The light commercial vehicle, or delivery van, is the workhorse of both companies and the self-employed in the Dutch economy. And with good reason: it is a multifunctional and flexible mode of transport and compared to (smaller) trucks and cars it is also cheap to buy and use. Moreover, a ‘lighter’ drivers license B is sufficient to drive a light commercial vehicle (LCV).
All of these are reasons why the Netherlands has more than 923,000 LCVs or roughly 1 LCV per 9 working Dutchman. And, the number of LCV’s is increasing. However, in the Netherlands relatively little is known about the deployment of LCVs compared to other modes of transportation.
This prompted Connekt to ask a consortium to map out the situation concerning delivery vans in the Netherlands. The most important data on LCVs in the Netherlands are public and available through several sources, such as RDW (Netherlands Vehicle Authority), CBS (Statistics Netherlands) and RAI (automotive industry association). However, other data are often not publicly accessible because of privacy concerns. By gathering insights through additional research and combining these with the available data sources, it is possible to provide a better overview of the current characteristics and uses of LCVs.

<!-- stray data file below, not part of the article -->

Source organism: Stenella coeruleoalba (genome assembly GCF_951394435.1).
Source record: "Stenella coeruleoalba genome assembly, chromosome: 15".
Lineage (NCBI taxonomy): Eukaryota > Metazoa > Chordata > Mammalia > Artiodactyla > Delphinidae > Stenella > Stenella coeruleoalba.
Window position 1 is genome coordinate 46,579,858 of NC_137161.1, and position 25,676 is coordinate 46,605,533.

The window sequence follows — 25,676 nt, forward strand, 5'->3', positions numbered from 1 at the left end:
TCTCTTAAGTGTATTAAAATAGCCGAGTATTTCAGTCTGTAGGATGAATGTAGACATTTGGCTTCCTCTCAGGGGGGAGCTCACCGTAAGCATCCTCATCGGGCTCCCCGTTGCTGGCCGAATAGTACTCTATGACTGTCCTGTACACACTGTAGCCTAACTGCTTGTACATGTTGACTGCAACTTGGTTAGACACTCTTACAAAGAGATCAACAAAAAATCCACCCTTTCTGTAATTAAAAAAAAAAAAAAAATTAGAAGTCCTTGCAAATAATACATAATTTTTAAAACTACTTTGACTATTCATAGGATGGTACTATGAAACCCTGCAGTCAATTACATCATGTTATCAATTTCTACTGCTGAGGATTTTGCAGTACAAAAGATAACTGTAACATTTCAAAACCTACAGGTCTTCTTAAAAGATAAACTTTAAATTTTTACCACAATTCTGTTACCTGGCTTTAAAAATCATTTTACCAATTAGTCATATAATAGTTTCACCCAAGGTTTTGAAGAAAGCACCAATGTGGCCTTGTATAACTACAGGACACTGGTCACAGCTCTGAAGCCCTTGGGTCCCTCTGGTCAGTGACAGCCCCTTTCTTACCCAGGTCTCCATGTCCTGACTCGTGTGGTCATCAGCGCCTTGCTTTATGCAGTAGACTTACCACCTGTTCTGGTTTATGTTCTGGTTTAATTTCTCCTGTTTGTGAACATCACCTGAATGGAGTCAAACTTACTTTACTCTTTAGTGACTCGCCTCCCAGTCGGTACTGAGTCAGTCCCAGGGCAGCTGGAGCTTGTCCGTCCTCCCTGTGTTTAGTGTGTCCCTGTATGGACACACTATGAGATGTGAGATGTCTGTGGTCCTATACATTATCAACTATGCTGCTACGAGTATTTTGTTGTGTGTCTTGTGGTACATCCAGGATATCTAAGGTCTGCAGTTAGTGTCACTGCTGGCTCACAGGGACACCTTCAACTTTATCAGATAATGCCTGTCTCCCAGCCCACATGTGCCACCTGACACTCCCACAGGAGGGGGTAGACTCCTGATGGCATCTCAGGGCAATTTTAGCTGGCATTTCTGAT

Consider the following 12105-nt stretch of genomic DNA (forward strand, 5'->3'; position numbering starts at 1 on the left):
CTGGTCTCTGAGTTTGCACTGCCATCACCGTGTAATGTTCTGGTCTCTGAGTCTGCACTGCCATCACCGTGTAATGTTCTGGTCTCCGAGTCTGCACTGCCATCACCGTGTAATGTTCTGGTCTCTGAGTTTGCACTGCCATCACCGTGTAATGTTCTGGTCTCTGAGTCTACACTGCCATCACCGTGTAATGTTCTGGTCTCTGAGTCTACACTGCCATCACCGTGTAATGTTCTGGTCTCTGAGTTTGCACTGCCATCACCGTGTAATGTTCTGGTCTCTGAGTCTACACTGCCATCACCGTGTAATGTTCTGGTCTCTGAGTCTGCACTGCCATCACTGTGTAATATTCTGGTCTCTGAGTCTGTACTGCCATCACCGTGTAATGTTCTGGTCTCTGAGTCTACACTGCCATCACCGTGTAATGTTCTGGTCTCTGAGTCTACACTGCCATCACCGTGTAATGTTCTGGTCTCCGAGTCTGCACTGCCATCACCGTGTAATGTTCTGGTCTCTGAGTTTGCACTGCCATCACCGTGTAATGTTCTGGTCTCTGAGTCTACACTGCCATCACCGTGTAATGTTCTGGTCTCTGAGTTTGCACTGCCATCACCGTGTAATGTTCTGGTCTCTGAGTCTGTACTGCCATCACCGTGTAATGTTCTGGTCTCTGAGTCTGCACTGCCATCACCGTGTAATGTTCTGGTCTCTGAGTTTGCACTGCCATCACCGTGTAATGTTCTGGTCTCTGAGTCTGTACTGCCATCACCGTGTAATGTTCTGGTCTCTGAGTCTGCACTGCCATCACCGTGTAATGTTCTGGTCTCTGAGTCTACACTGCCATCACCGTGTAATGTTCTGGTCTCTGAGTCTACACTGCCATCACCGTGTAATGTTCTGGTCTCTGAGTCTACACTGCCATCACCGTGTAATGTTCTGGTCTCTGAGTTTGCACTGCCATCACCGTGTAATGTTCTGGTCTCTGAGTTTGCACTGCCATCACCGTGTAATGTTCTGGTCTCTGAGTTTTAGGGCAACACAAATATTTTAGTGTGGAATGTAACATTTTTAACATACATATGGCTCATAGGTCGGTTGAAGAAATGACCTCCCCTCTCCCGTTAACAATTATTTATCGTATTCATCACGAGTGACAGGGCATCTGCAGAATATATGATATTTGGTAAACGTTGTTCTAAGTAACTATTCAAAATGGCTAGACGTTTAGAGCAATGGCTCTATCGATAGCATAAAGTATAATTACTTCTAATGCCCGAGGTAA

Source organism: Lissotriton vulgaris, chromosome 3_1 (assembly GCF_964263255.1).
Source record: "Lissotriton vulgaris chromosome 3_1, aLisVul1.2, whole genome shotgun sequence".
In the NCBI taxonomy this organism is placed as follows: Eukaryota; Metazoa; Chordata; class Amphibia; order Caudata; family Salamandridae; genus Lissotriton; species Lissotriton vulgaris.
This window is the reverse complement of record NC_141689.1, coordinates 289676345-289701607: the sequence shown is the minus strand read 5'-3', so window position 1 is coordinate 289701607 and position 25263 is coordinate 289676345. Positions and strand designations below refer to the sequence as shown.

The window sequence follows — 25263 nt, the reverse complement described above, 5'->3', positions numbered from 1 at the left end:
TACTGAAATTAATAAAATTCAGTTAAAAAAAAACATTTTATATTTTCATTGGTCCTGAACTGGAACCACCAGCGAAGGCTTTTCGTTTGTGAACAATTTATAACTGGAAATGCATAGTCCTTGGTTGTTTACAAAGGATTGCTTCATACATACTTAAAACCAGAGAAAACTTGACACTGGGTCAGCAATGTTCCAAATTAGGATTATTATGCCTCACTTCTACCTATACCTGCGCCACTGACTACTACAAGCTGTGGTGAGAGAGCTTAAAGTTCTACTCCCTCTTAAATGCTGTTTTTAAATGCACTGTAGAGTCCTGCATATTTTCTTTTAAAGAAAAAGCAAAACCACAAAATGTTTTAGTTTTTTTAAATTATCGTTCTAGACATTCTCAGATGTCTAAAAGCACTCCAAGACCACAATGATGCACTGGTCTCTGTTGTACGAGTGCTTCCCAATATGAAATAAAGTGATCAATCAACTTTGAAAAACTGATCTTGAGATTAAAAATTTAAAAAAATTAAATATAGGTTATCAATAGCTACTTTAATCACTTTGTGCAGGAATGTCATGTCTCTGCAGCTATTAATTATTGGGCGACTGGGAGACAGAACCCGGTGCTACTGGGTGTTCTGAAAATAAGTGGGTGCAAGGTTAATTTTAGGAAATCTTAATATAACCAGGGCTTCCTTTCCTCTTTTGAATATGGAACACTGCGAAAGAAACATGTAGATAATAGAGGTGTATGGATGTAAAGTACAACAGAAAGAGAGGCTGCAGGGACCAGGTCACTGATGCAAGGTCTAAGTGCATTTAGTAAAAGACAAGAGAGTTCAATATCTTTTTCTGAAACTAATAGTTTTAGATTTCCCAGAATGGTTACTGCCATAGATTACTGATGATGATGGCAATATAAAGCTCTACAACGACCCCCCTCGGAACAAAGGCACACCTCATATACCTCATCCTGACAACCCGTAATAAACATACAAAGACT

The use of LCV’s
The objective of this research is to map out the fleet of LCVs in the Netherlands, identify developments that have taken place in recent years, and establish how Dutch companies and the self-employed use LCVs for their daily activities. Specific attention is given to the question of how different types of delivery LCVs (based on age and size) are deployed for different activities. An important objective derived from this research is to ‘fact check’ a number of ‘myths’ that exist in the Netherlands concerning (the deployment of) LCVs regarding CO2 and low emissions zones, the use of LCV’s for parcel deliveries and the size of the vans.
You can download this study here.